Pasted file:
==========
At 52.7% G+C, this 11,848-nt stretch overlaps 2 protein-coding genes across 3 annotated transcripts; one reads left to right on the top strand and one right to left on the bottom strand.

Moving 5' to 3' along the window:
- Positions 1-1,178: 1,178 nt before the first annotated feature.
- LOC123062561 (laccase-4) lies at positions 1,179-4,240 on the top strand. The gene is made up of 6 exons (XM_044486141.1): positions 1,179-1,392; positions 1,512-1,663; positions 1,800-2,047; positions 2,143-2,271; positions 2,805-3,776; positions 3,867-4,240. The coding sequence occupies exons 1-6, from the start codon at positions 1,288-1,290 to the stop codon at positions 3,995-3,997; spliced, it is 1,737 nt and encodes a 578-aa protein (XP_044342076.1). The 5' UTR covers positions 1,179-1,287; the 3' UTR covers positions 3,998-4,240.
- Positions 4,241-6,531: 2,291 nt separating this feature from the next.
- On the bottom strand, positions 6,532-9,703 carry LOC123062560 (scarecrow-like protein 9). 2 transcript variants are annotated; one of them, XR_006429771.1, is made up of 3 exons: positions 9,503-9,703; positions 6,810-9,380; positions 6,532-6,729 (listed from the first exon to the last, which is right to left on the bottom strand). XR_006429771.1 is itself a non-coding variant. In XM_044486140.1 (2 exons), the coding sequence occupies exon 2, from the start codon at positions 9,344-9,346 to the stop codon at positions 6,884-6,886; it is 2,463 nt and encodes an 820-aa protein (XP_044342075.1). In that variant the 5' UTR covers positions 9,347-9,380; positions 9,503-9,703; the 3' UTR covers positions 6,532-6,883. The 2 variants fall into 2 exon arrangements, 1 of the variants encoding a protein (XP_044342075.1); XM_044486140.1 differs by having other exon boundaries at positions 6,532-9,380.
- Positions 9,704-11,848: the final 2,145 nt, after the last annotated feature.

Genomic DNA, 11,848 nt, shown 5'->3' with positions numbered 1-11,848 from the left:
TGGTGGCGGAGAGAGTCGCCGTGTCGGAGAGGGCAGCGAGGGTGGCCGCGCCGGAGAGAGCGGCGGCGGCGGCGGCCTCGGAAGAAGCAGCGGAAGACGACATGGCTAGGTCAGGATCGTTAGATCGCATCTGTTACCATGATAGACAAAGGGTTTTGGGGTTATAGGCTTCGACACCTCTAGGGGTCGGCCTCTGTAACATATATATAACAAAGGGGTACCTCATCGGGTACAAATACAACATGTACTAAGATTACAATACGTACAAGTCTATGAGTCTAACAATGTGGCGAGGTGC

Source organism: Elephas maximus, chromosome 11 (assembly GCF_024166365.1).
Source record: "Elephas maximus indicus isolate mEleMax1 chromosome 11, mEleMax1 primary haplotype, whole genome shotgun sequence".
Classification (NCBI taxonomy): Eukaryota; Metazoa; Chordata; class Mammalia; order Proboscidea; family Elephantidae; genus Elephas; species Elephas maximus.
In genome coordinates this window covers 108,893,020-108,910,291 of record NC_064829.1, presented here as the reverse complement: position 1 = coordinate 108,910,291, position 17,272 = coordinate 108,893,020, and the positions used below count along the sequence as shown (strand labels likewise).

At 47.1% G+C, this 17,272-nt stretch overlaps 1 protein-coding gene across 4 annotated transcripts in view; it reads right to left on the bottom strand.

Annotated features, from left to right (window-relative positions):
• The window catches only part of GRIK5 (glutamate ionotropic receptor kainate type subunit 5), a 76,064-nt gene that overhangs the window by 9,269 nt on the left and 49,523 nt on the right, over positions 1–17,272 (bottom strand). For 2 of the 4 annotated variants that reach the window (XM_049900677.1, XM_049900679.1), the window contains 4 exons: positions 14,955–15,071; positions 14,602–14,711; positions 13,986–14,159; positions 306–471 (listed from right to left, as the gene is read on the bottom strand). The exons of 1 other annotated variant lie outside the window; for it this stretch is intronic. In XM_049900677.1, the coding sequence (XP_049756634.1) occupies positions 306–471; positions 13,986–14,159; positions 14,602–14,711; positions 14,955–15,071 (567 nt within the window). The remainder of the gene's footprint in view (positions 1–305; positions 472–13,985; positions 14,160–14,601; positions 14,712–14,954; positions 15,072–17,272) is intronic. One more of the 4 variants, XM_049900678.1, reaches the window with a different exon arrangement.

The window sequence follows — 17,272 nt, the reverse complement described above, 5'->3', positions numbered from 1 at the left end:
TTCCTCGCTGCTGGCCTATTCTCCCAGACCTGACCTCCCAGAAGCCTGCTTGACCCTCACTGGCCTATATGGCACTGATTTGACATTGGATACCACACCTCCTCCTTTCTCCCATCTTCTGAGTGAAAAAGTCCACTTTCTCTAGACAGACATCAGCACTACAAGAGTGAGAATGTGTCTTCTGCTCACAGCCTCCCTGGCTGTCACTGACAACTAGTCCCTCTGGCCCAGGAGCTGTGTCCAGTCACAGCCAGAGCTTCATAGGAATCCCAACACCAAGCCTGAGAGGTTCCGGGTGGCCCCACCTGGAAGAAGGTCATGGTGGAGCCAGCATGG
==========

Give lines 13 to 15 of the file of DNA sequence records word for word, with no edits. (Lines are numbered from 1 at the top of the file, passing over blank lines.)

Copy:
In genome coordinates this window covers 108,893,020-108,910,291 of record NC_064829.1, presented here as the reverse complement: position 1 = coordinate 108,910,291, position 17,272 = coordinate 108,893,020, and the positions used below count along the sequence as shown (strand labels likewise).

At 47.1% G+C, this 17,272-nt stretch overlaps 1 protein-coding gene across 4 annotated transcripts in view; it reads right to left on the bottom strand.

Annotated features, from left to right (window-relative positions):